The prototype for a roller coaster is represented by the equation \begin{align*}y = x^5 - 8x^3 + 10x + 6\end{align*}

### Parts of a Polynomial Graph

By now, you should be familiar with the general idea of what a polynomial function graph does. It should cross the \begin{align*}x-\end{align*}

Notice that in both the cubic (third degree, on the left) and the quartic (fourth degree, on the right) functions, there is no vertex. We now have minimums and maximums. If there are more than one minimum or maximum, there will be an **absolute maximum/minimum**, which is the lowest/highest point of the graph. A **local maximum/minimum** is a maximum/minimum relative to the points around it. The places where the function crosses the \begin{align*}x-\end{align*}**solutions** (also called \begin{align*}x-\end{align*}**critical values.**

Another important thing to note is **end behavior.** It is exactly what it sounds like; how the “ends” of the graph behaves or points. The cubic function above has ends that point in the opposite direction. We say that from left to right, this function is *mostly increasing.* The quartic function’s ends point in the same direction, both positive, just like a quadratic function. When considering end behavior, look at the leading coefficient and the degree of the polynomial.

Let's use a table to graph \begin{align*}y=x^3\end{align*}

Draw a table and pick at least 5 values for \begin{align*}x\end{align*}

\begin{align*}x\end{align*} |
\begin{align*}x^3\end{align*} |
\begin{align*}y\end{align*} |
---|---|---|

-2 | \begin{align*}(-2)^3\end{align*} |
-8 |

-1 | \begin{align*}(-1)^3\end{align*} |
-1 |

0 | \begin{align*}0^3\end{align*} |
0 |

1 | \begin{align*}1^3\end{align*} |
1 |

2 | \begin{align*}2^3\end{align*} |
8 |

Plot the points and connect. This particular function is the **parent graph** for cubic functions. Recall from quadratic functions, that the parent graph has a leading coefficient of 1, no other \begin{align*}x-\end{align*}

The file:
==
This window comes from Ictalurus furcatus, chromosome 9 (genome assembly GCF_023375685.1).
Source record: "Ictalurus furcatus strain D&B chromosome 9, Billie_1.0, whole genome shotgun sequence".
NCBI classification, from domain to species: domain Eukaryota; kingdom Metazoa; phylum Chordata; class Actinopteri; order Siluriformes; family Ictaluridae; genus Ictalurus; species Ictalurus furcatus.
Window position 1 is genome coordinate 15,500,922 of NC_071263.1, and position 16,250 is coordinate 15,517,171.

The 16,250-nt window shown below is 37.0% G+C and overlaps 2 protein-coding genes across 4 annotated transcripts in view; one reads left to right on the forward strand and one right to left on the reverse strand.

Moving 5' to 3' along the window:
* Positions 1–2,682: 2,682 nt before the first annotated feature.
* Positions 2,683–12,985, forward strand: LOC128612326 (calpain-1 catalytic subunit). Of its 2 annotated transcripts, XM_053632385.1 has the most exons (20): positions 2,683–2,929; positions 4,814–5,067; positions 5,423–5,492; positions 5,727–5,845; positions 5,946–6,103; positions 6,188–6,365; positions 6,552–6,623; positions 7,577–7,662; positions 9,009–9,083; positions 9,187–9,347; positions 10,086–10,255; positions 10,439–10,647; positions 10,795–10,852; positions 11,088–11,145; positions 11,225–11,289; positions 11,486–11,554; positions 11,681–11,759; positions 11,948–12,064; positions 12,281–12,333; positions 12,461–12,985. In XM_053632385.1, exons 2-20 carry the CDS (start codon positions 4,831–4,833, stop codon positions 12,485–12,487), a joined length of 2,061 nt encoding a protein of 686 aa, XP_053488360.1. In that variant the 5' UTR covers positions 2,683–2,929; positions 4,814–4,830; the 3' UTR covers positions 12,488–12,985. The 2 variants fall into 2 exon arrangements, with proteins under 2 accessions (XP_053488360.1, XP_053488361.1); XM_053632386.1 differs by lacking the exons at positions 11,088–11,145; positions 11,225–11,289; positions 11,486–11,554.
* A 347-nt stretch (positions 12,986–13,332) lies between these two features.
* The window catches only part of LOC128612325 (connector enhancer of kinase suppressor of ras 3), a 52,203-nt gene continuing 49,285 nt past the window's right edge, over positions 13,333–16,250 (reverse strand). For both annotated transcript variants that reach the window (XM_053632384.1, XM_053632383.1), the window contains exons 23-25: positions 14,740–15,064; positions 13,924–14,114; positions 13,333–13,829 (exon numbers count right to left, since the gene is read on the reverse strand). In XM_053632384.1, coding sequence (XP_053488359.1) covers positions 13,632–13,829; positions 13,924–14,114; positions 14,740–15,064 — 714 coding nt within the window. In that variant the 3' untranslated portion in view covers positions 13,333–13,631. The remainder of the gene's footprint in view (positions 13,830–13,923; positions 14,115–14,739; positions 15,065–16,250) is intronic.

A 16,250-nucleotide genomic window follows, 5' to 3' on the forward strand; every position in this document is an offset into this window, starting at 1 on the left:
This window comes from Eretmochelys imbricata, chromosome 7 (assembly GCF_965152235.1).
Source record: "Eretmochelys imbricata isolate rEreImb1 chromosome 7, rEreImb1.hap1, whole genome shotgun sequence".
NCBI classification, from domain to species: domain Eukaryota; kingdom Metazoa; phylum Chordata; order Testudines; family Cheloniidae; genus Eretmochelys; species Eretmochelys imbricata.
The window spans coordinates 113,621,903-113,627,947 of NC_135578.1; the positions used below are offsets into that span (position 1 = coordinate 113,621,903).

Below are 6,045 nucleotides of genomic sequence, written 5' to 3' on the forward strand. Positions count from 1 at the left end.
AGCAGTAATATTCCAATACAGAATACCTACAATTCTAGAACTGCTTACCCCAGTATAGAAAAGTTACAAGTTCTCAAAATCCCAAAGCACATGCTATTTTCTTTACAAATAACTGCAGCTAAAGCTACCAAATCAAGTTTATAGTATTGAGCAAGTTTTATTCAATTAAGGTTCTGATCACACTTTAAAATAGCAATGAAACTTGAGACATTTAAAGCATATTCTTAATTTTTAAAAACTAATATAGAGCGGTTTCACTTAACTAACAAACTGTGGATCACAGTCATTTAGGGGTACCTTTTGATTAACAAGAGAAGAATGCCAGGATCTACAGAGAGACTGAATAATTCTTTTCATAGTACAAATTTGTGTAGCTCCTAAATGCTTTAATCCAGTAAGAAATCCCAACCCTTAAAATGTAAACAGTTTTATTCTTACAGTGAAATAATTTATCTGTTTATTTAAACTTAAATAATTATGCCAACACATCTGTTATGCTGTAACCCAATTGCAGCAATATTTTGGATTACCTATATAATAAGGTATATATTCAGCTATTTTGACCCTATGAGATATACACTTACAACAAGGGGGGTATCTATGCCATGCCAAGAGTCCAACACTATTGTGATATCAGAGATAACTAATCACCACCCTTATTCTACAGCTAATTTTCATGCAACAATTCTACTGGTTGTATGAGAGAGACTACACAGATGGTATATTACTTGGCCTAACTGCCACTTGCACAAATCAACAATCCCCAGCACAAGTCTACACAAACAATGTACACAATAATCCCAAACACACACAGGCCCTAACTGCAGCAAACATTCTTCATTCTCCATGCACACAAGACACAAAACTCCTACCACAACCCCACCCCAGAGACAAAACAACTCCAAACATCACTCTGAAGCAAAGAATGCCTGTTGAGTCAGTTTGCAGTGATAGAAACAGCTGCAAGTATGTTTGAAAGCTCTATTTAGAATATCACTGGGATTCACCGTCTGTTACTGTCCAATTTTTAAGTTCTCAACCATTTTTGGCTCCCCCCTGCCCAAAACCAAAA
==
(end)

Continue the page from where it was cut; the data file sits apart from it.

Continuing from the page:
Now, let's analyze the graph below. Find the critical values, end behavior, and find the domain and range.

First, find the solutions. They appear to be (-2, 0), (1, 0), and (2, 0). Therefore, this function has a minimum degree of 3. However, look at the \begin{align*}y-\end{align*}

maximum: (-1.1, 10)

minimum: (1.5, -1.3)

\begin{align*}y-\end{align*}

In general, this function is mostly increasing and the ends go in opposite directions. The domain and range are both all real numbers.

When describing critical values, you may approximate their location. You will later use the graphing calculator to find these values exactly.

Sometime it can be tricky to see if a function has imaginary solutions from the graph. Compare the graph in the previous problem to the cubic function above it. Notice that it is smooth between the maximum and minimum. As was pointed out earlier, the graph from the previous problem bends. Any function with imaginary solutions will have a slightly irregular shape or bend like this one does.

Finally, let's sketch a graph of a function with roots \begin{align*}-4, -3, \frac{1}{2}\end{align*}

There are several possible answers for this graph because we are only asking for a sketch. You would need more information to get an exact answer. Because this function has negative end behavior and four roots, we know that it will pass through the \begin{align*}x-\end{align*}

### Examples

#### Example 1

Earlier, you were asked to find the maximum height the coaster will reach over the domain [-1, 2].

Use a table to graph \begin{align*}x^5 - 8x^3 + 10x + 6\end{align*}.

Draw a table and pick at least 5 values for \begin{align*}x\end{align*}. Remember that we are dealing only with *x* values between and including -1 and 2.

\begin{align*}x\end{align*} | \begin{align*}y\end{align*} |
---|---|

-1 | 3 |

0 | 6 |